Remark: May 1st, 2011 was to be the limit at which all the traditional medicines already on the marketplace before the date of entry into force of the Directive were supposed to be conformed to this directive.
Lots of medicinal plants are indexed and their therapeutic application based on the usage tradition. A plants product can become a medicine if it obtains a Marketing Authorization (M.A.) or a registration from the competent Authorities. Obtaining a Marketing Authorization or a registration is the guarantee of its quality, innocuousness and efficacy, based for traditional medicines, on their long-standing usage.
This opportunity to convert a plant into a medicine is primordial and has an important impact in various fields. A medicine is defined by a pharmaceutical form (capsules, tablet…), an active ingredients dosage and a therapeutic indication. The pharmacist is going to sell it following all these indications.
From another point of view, it seems obvious that the 2004/24/CE Directive has its limits. It doesn’t ease the registration of the plants mix or of the exotic plants used for millenniums in other medicines such as Chinese, African, and Ayurveda...
In its willingness to do it well, the European Union surely lacks of solicitude and open-mind towards the plants or the plants preparations, little or badly known on the old continent which therapeutic efficacy is not to be proven in other lands.
To conclude, we can say that, in Europe, listed medicinal plants keep a level of recognition by benefiting, on one hand, from a medicine statute and on the other hand, from a prescription by health professionals. Hereafter, we have the great conviction that Europe recognizes the medicinal plants interests.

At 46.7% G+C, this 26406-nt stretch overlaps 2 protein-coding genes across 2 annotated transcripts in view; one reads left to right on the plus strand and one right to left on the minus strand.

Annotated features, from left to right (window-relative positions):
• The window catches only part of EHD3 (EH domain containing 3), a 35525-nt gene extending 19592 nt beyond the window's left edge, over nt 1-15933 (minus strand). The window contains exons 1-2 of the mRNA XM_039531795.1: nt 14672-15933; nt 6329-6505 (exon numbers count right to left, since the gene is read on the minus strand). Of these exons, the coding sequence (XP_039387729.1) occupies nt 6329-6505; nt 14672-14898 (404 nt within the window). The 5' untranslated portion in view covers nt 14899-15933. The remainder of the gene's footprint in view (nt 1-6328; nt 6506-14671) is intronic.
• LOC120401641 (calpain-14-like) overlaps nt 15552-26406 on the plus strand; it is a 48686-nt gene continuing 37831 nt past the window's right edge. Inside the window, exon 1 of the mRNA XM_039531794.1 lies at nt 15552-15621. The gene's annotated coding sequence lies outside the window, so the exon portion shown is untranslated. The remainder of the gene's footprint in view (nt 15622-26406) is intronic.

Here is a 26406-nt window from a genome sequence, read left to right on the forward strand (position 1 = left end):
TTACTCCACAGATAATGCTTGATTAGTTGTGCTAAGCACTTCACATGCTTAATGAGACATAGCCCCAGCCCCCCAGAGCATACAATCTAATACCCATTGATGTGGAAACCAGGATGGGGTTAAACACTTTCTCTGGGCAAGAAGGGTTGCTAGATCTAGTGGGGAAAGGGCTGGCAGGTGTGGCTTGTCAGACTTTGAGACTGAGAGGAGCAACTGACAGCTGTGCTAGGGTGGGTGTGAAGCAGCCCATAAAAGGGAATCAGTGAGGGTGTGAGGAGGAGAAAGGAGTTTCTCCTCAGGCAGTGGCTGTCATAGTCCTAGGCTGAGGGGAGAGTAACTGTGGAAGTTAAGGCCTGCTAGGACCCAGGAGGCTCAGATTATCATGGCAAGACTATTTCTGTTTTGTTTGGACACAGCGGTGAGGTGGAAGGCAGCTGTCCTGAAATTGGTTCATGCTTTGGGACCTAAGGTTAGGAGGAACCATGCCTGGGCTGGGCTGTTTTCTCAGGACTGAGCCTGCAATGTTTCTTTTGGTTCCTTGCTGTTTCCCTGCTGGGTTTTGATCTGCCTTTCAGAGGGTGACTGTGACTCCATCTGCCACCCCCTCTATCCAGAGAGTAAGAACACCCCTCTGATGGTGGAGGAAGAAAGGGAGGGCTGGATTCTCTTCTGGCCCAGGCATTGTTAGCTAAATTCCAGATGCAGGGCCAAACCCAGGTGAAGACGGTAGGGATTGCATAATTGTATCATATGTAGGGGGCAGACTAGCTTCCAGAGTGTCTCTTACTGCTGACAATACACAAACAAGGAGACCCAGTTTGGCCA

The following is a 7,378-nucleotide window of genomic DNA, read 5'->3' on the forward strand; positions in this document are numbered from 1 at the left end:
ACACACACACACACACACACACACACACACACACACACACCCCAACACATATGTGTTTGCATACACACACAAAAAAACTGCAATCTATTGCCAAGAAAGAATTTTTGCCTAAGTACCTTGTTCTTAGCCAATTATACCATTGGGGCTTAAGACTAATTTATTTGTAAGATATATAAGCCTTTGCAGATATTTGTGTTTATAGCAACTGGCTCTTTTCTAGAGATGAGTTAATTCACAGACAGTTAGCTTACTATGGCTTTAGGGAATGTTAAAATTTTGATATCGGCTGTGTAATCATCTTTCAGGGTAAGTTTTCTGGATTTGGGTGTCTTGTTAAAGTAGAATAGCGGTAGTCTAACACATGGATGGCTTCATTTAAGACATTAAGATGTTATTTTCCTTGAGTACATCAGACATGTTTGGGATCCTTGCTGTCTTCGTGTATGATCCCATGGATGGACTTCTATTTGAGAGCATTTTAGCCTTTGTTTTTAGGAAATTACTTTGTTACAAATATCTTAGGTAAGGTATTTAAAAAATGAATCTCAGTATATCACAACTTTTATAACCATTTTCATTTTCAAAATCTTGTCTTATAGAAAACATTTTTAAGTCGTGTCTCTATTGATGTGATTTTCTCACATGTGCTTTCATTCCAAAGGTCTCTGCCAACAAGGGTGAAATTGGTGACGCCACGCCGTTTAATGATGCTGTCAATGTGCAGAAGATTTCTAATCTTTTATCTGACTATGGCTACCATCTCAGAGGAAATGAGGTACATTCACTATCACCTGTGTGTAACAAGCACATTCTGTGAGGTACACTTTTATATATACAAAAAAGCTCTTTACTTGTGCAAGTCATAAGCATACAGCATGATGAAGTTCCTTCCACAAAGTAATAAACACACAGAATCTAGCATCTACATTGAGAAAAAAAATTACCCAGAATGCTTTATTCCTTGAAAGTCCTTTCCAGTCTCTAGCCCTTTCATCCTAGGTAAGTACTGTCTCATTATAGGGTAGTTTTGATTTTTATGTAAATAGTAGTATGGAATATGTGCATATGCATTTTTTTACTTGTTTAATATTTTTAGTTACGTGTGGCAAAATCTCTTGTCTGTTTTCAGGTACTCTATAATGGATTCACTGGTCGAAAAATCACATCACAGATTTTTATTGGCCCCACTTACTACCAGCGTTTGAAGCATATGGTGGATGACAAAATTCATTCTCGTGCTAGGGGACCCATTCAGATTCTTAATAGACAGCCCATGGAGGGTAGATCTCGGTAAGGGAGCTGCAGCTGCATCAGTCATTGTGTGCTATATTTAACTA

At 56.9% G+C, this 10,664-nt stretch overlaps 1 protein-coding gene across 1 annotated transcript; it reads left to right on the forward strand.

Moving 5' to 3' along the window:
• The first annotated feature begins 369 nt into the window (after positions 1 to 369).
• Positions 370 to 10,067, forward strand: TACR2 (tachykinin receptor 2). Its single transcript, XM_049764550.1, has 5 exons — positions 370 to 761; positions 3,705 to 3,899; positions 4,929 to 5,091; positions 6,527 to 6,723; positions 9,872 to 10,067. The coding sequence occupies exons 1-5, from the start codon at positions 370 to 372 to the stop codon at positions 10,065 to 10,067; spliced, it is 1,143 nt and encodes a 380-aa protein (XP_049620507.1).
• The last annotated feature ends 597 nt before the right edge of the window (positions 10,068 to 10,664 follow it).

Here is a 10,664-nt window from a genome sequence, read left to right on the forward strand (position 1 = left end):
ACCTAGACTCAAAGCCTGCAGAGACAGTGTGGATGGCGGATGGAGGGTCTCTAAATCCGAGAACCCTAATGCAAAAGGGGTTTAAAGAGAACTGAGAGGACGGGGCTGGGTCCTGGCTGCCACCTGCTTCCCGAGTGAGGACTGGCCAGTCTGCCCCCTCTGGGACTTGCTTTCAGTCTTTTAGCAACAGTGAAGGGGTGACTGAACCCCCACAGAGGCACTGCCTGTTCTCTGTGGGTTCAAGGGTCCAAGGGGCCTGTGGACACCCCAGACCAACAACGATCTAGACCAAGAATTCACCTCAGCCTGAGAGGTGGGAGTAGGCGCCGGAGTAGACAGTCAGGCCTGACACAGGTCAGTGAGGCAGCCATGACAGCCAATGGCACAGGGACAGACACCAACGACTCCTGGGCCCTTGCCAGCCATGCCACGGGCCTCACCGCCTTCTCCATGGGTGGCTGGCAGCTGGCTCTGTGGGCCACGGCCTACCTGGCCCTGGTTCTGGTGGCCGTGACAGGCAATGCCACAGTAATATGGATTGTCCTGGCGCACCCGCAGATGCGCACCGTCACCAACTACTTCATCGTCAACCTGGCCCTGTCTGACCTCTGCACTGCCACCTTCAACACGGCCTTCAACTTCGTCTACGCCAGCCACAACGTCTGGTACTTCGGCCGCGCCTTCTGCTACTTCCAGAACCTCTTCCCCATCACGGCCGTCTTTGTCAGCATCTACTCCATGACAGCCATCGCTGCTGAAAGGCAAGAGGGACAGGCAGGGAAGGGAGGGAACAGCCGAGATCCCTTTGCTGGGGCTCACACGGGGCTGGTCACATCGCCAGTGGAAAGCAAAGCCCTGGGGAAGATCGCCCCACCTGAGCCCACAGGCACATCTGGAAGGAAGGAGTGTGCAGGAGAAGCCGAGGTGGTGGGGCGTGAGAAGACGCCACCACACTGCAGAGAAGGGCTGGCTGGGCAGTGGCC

However, it seems important to preserve the three statutes under which they can be commercialized (medicines, nutritional supplements and natural plants) within the EU.
The vegetal substances use is a valuable ancestral science that it is important to preserve. It supposes a good knowledge of the plants, from their botanical identification to their therapeutic interest, in order to avoid any trouble - falsification, overdoses or intoxication – linked to a bad usage.
Since the definition of the July 2d, 1979 circular: « A medicinal plant is a plant presenting drug properties, without having or planning to have any food, seasoning or hygienic usage», the things have changed and the mentalities have evolved.
The plant is a complex gift offered by the nature. It is imperative to strongly protect this fragile and varied patrimony, used for different goals (therapeutic, food, cosmetic…) from time immemorial, all over the world.
To accredit our analysis and better understand the plants drugs environment, we met and interviewed Mrs. Valérie CLEMENT-NGO, Doctor in Pharmacy, and Regulatory Affairs Manager for the Pharmaceutical Laboratories ARKOPHARMA, specialized in phytotherapy.
Remark: Conjointly to medicinal plants European regulation, an European regulation concerning the food supplements plans the possibility to introduce plants in their ingredients.
Dr Pascale IMBERT
GIRI, due to its international structure, organizes workshops yearly throughout the world. The aim of the GIRI is to bring together pharmacologists, biologists, physicians, chemists, physicists and other professionals to communicate, exchange experiences and develop joint research projects; the distinctive feature of the research activities of the group is the study of ultra low dose substances or high dilutions, homeopathy included. Although the mechanism of action of the very diluted solutions of active principles on biological systems is an important concern of the GIRI, the major interest of the Group is directed towards the advancement and understanding of high dilution effects. More than one hundred persons are GIRI members, coming from 20 different countries.